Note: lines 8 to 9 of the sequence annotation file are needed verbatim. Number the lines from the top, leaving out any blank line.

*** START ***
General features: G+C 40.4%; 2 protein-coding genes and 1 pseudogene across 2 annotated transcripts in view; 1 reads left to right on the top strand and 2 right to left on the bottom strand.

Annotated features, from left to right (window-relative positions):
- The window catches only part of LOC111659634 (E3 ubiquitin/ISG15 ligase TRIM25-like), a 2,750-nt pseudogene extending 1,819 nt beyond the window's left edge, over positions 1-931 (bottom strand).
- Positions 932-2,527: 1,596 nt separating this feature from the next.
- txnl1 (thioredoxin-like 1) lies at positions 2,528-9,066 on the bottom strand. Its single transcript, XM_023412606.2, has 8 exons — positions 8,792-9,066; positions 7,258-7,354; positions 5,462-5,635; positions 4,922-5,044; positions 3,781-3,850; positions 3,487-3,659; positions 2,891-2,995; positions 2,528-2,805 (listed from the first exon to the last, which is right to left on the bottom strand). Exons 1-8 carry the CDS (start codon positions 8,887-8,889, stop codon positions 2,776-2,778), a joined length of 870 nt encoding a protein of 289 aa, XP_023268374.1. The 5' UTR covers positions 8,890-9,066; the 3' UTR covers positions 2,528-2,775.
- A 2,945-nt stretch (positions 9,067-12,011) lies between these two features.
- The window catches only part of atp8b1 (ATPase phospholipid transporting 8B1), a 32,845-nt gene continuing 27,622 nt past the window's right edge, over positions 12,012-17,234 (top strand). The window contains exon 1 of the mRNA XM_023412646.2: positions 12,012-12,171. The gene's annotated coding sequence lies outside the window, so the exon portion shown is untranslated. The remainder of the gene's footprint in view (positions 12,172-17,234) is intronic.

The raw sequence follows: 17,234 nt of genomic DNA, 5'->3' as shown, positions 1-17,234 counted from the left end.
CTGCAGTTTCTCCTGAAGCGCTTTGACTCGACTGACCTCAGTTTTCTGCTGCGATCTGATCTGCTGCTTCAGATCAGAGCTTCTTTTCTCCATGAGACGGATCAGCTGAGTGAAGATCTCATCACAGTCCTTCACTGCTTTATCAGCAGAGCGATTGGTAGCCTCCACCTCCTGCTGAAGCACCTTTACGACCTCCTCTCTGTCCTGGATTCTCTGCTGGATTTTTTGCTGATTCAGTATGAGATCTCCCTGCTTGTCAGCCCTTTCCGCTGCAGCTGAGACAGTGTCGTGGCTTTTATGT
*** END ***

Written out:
The raw sequence follows: 17,234 nt of genomic DNA, 5'->3' as shown, positions 1-17,234 counted from the left end.
CTGCAGTTTCTCCTGAAGCGCTTTGACTCGACTGACCTCAGTTTTCTGCTGCGATCTGATCTGCTGCTTCAGATCAGAGCTTCTTTTCTCCATGAGACGGATCAGCTGAGTGAAGATCTCATCACAGTCCTTCACTGCTTTATCAGCAGAGCGATTGGTAGCCTCCACCTCCTGCTGAAGCACCTTTACGACCTCCTCTCTGTCCTGGATTCTCTGCTGGATTTTTTGCTGATTCAGTATGAGATCTCCCTGCTTGTCAGCCCTTTCCGCTGCAGCTGAGACAGTGTCGTGGCTTTTATGT